First Formal

Whenever I try to write about high school parties that involve the schools, the schools freak out and don't let me anywhere near the campus or party site. When I tried to write about a dance at Madison High School, the vice principal almost had me arrested. Since I had written about the Point Loma High School band, I figured they wouldn't mind me crashing their prom. Of course, there were hoops I had to jump through. I played phone tag with the principal, the vice principal, and a few other staff members. It took weeks to convince them to let me in. I promised them I'd stay away from topics regarding sex, drinking, or after-parties the students might have planned. The school agreed.

It was nice to go to a prom without having to rent a tux or worrying about the zit I got on my forehead the day before.

The Point Loma High School prom was held at Paradise Point. When did proms go from being at the high school gym to being at resorts? I'm guessing the mid-'70s. Everyone I talked to over 50 years old had their prom at their school gym, except one lady who told me, "The only reason we had one at a hotel ballroom was because our school was so small, we didn't even have a gym."

I arrived early but the parking lot was already full. I found out from a security guard that La Costa and Serra High Schools were also having their proms here this night (in different ballrooms). I saw two guys walking up who were lost. One said, "We just walked into the other school's prom. It was so embarrassing." I said to them, "It's not going to be as embarrassing as you guys walking into your prom without dates." They laughed and told me their girlfriends were in the car putting on their makeup. I'm not sure why the guys didn't wait for them.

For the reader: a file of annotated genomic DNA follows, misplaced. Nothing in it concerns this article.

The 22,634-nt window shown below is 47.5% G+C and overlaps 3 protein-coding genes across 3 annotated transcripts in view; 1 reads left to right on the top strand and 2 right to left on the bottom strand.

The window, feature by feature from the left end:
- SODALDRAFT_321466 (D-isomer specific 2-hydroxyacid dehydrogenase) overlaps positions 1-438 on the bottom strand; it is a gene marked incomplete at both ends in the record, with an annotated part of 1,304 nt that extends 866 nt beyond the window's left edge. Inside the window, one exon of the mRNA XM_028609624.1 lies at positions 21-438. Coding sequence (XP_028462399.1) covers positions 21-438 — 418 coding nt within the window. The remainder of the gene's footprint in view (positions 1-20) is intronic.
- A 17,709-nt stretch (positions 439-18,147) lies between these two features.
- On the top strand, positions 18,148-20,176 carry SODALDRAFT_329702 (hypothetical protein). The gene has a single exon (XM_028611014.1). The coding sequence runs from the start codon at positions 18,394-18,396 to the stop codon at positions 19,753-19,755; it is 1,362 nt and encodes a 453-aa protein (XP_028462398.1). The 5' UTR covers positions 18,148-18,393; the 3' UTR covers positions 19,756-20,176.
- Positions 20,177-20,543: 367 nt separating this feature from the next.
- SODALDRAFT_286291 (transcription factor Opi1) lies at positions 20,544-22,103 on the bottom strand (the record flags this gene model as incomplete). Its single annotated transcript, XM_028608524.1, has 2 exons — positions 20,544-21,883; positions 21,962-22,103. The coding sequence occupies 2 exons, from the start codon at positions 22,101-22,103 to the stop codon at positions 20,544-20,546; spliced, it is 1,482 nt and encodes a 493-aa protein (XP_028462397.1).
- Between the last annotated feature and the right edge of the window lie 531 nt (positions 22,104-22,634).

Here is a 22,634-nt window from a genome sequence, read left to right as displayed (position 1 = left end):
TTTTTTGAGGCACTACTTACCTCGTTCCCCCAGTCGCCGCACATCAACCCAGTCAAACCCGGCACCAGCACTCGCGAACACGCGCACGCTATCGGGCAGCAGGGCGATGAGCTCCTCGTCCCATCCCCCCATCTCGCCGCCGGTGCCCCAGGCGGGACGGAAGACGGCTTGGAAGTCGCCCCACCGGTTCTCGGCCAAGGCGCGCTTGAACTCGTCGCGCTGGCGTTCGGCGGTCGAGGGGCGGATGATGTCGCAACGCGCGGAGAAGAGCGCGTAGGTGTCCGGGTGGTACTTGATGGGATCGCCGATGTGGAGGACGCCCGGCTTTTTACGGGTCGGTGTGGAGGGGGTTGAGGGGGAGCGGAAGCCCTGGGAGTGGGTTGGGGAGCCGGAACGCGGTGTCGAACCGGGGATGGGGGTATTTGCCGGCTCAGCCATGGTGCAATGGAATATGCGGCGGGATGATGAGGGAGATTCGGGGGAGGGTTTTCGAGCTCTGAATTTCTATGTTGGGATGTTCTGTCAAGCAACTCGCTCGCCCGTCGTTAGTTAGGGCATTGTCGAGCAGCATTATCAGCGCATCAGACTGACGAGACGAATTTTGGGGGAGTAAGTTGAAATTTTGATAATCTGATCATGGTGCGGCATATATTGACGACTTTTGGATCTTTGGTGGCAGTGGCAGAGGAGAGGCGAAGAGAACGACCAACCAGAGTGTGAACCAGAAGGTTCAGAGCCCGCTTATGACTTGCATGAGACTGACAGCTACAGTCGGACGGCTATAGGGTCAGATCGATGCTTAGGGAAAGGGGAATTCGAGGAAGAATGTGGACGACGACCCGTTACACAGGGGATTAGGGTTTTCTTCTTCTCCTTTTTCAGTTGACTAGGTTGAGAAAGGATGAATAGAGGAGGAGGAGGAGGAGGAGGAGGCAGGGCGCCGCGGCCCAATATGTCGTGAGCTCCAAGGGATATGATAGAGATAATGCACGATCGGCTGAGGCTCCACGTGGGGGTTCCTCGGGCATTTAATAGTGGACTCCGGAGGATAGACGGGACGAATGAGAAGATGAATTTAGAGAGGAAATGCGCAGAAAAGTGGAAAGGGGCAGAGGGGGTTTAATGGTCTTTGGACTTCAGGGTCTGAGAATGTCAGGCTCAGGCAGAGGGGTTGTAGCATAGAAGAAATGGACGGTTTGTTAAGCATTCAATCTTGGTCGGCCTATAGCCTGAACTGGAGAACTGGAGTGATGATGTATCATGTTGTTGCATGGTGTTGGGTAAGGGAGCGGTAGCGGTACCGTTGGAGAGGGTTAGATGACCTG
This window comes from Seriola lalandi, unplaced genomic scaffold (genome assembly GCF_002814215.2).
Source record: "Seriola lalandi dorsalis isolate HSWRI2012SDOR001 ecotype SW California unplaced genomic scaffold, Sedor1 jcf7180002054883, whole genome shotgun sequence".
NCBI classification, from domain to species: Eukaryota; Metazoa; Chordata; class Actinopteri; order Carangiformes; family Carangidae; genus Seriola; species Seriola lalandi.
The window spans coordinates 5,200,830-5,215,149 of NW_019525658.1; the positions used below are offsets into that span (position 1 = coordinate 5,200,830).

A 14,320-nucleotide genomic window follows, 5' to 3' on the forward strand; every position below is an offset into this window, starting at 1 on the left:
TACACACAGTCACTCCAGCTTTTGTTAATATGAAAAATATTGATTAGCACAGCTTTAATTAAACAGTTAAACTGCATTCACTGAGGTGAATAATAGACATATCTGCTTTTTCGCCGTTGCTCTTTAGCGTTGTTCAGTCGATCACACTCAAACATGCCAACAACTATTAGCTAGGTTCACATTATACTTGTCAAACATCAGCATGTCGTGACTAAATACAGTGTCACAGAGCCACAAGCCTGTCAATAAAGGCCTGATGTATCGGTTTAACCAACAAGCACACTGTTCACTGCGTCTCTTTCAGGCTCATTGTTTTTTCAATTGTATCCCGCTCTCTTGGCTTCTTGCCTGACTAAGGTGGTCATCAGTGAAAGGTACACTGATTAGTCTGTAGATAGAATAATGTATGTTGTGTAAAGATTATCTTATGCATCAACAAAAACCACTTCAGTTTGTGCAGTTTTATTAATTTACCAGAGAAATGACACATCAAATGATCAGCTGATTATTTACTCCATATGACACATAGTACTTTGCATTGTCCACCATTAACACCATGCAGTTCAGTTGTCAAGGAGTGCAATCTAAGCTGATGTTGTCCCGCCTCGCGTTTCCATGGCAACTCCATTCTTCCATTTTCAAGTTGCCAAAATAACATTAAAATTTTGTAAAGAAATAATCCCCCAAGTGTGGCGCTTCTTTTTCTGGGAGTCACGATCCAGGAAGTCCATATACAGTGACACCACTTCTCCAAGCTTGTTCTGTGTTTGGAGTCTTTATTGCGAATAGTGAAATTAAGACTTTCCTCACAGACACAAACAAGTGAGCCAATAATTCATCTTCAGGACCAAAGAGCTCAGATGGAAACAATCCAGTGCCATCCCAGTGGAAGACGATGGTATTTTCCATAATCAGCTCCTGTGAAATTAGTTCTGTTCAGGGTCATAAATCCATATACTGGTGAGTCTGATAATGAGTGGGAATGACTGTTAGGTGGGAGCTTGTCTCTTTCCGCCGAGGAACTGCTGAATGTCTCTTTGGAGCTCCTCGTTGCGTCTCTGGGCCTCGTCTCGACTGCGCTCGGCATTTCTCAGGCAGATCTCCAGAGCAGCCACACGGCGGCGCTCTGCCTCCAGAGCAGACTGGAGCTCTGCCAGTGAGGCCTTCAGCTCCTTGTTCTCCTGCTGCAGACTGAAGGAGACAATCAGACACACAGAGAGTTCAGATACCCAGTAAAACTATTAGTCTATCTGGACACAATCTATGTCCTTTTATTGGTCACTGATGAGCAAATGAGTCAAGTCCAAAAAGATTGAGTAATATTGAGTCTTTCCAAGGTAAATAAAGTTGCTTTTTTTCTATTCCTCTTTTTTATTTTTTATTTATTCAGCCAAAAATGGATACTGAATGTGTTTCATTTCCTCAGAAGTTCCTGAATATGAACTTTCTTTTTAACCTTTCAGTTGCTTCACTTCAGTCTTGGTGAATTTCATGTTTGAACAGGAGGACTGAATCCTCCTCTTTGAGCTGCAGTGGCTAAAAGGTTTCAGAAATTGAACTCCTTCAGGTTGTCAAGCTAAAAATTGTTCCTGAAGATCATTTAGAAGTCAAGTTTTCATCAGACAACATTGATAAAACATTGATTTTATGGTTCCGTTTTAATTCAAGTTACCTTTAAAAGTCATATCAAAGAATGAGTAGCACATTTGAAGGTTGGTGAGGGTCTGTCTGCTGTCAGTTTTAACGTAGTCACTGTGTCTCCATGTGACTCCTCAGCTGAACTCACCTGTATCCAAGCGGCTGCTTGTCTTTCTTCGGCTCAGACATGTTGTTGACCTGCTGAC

At 8:15 there was a line of about 30 kids waiting to get into the ballroom. I remembered at my prom that we all thought it wouldn't be cool to show up too early. But worrying about being cool can get you into trouble. So many of my friends got limos that I felt weird driving my date in my old Mustang. I borrowed my parents' brand-new T-bird and promptly broke the headlight when I hit a pillar in the parking garage at Anthony's Restaurant in La Jolla.